A Guest Article on the History of Stormbringer in Spanish by Jose J. Rodriguez
“¡Sangre y almas para mi señor Arioco!” Blood and souls for my Lord Arioch!
In the late 70s some Spanish gamers started to play role playing games thanks to some English and French editions. RPG’s popularity grew in the next years, and in 1985 Dalmau published the first RPG Spanish edition – Dungeons and Dragons. It’s said they were overambitious and printed too much red boxes (around 20,000), and therefore they lost money.
However, RPG fandom didn’t stop growing. Joc Internacional (Barcelona, Spain) published the RuneQuest Spanish edition, and it grew an immediate hit. Actually, RuneQuest was one of the most popular RPGs played in Spain, and percentile skill-based games were very well received by the Spanish gamers. In order to exploit that success Joc Internacional published many Chaosium books as La llamada de Cthulhu (Call of Cthulhu), Stormbringer or Pendragon. They created its own percentile skill-based game too – Aquelarre (a Spanish Dark Ages RPG), but that is another story for another time.
Stormbringer was published by Joc Internacional in 1990. It was a translation from the Stormbringer 4th edition by Eduard Garcia and Marta Casals, and it was very similar to the American edition. However, the covers and interior art of the supplements were created by Spanish artist Das Pastoras, who nowadays is known by his art in Castaka, a French comic written by Alejandro Jodorowsky.
Stormbringer was not a big hit as RuneQuest or La llamada de Cthulhu, but it obtained enough support as to convince Joc Internacional to launch some supplements. The first one was El canto infernal (that could be translated as The Hellish Song) in 1991 – an adventures and rules’ collection from Different Worlds Magazine. It was translated by Garcia and Georgina Casals.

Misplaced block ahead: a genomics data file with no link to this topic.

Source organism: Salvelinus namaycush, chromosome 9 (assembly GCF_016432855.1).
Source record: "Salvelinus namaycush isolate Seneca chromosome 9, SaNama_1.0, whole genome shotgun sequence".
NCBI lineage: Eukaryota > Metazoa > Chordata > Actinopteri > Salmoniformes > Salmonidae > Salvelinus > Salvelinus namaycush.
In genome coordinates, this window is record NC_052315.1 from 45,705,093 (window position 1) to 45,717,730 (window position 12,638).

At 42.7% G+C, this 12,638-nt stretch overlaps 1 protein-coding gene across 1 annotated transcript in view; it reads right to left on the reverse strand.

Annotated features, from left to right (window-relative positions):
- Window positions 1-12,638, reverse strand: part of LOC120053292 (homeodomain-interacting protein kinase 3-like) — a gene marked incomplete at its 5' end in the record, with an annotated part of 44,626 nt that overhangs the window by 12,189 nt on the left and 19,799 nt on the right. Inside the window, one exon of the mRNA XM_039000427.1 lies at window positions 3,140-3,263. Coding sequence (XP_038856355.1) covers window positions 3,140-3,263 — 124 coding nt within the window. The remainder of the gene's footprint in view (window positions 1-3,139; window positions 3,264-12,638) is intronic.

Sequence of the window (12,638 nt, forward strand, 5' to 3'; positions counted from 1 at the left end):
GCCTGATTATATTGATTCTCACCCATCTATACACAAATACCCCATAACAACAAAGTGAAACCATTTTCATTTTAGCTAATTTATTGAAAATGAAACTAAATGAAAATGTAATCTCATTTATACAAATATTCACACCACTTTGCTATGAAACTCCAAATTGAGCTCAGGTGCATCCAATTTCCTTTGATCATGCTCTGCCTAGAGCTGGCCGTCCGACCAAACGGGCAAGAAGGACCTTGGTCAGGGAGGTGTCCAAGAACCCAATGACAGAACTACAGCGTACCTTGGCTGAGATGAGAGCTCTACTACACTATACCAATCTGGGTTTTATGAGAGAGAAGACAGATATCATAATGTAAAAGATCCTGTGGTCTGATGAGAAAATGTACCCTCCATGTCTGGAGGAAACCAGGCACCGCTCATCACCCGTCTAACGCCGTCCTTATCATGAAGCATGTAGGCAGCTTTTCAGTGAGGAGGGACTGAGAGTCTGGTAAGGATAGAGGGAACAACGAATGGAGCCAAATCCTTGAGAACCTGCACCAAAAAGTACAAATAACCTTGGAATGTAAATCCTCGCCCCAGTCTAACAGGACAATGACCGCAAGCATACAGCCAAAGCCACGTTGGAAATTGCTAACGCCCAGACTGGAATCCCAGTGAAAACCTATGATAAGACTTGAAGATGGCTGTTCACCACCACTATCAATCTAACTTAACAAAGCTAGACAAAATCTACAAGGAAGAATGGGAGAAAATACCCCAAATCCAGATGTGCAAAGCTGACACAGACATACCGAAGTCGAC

Two new books were published in 1992. Demonios y magia (Demon Magic adapted to the 4th edition) translated by Garcia and Casal. El octogono del Caos was (Octogon of Chaos) was translated by Eduard Garcia and Marta Cirera.
The Stormbringer twilight started that same year when many fantasy games were eclipsed by the AD&D 2nd edition Spanish edition. Joc Internacional concentrated in El señor de los anillos (MERP) and other dark themed games as Nephelims. Therefore in 1993 were published no supplements to Stormbringer. Next year just appeared a GM Screen illustrated by Das Pastoras.
A new supplement appeared in 1995 – El lobo blanco. It was a translation from White Wolf: Temples, Demons & Ships of War but included the adventure “Dificil herencia” (“Difficult Legacy”) written by Julio Lillo and Eduard Garcia, who were the translators, too. They both translated Hechiceros de Pan Tang (Sorcerers of Pan Tang) the next year.
In 1997 Joc Internacional was losing market (World of Darkness was a great hit and other publishers offered better editions) and having financial problems (they started to publish card games and got overambitious). They tried to launch some new books as Elric: Juego de rol de fantasía oscura en los reinos jóvenes, the Elric! RPG Spanish version translated by Max Romero and Jordi Casas, and supervised by Garcia. It was a shoddy work – poor quality translation, worse paper quality, and more expensive than other books. Joc Internacional went bankrupt not much later.
A new publisher relaunch the game in 2002 – La Factoria de Ideas (Madrid, Spain). The game kept up the name Elric but it was really the Stormbringer 5th Edition Spanish version. Cesar Ayala did a great work with the translation. In the next years La Factoria de Ideas published much of the Stormbringer books that were not published by Joc Internacional.
Nowadays it is really hard to find a copy of these games. They are collector’s items and a Stormbringer basic book in good condition is not cheaper than 60$.